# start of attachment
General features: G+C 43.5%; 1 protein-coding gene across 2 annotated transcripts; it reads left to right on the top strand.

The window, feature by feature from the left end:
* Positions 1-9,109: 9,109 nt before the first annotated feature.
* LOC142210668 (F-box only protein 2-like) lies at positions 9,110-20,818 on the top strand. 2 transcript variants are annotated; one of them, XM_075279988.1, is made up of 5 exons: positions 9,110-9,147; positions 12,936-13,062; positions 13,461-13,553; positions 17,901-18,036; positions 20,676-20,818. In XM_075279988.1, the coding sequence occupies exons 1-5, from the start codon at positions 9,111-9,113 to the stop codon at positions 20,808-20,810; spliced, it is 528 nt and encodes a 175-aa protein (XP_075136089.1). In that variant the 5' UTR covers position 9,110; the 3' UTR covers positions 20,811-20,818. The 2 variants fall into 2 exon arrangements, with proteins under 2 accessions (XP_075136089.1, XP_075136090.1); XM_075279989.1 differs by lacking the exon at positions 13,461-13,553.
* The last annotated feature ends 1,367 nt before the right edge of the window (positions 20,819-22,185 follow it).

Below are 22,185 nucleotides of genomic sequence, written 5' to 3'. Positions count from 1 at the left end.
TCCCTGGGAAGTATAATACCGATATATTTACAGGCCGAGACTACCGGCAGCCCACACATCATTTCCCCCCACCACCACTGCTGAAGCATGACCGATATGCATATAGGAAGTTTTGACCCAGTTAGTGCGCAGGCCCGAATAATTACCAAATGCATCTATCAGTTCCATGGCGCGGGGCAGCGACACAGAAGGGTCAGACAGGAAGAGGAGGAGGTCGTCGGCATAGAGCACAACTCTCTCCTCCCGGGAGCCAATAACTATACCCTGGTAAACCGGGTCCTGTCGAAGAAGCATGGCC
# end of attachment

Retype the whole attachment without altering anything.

General features: G+C 43.5%; 1 protein-coding gene across 2 annotated transcripts; it reads left to right on the top strand.

The window, feature by feature from the left end:
* Positions 1-9,109: 9,109 nt before the first annotated feature.
* LOC142210668 (F-box only protein 2-like) lies at positions 9,110-20,818 on the top strand. 2 transcript variants are annotated; one of them, XM_075279988.1, is made up of 5 exons: positions 9,110-9,147; positions 12,936-13,062; positions 13,461-13,553; positions 17,901-18,036; positions 20,676-20,818. In XM_075279988.1, the coding sequence occupies exons 1-5, from the start codon at positions 9,111-9,113 to the stop codon at positions 20,808-20,810; spliced, it is 528 nt and encodes a 175-aa protein (XP_075136089.1). In that variant the 5' UTR covers position 9,110; the 3' UTR covers positions 20,811-20,818. The 2 variants fall into 2 exon arrangements, with proteins under 2 accessions (XP_075136089.1, XP_075136090.1); XM_075279989.1 differs by lacking the exon at positions 13,461-13,553.
* The last annotated feature ends 1,367 nt before the right edge of the window (positions 20,819-22,185 follow it).

Below are 22,185 nucleotides of genomic sequence, written 5' to 3'. Positions count from 1 at the left end.
TCCCTGGGAAGTATAATACCGATATATTTACAGGCCGAGACTACCGGCAGCCCACACATCATTTCCCCCCACCACCACTGCTGAAGCATGACCGATATGCATATAGGAAGTTTTGACCCAGTTAGTGCGCAGGCCCGAATAATTACCAAATGCATCTATCAGTTCCATGGCGCGGGGCAGCGACACAGAAGGGTCAGACAGGAAGAGGAGGAGGTCGTCGGCATAGAGCACAACTCTCTCCTCCCGGGAGCCAATAACTATACCCTGGTAAACCGGGTCCTGTCGAAGAAGCATGGCC